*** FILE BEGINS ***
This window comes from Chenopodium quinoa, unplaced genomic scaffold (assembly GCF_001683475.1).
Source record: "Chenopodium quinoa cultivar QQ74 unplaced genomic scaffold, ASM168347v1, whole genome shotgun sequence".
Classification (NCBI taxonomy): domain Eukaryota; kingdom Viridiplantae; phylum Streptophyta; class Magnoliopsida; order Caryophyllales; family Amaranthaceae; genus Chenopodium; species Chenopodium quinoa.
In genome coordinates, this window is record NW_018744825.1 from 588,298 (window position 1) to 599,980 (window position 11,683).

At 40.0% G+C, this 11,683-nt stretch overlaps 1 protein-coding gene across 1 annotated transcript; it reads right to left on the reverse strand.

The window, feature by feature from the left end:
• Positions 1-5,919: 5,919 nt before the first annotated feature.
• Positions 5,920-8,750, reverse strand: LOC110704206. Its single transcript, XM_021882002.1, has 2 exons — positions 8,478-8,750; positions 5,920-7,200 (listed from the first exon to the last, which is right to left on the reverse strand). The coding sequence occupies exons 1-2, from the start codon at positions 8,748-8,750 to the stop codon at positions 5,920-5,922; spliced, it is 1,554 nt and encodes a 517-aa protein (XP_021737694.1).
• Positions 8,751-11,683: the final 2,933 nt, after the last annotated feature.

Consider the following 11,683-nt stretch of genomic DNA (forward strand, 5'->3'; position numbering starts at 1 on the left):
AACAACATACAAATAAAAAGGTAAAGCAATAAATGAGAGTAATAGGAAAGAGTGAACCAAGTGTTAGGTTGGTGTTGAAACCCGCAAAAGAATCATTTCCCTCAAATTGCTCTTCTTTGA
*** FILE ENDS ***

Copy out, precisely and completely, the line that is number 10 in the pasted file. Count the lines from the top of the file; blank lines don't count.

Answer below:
Consider the following 11,683-nt stretch of genomic DNA (forward strand, 5'->3'; position numbering starts at 1 on the left):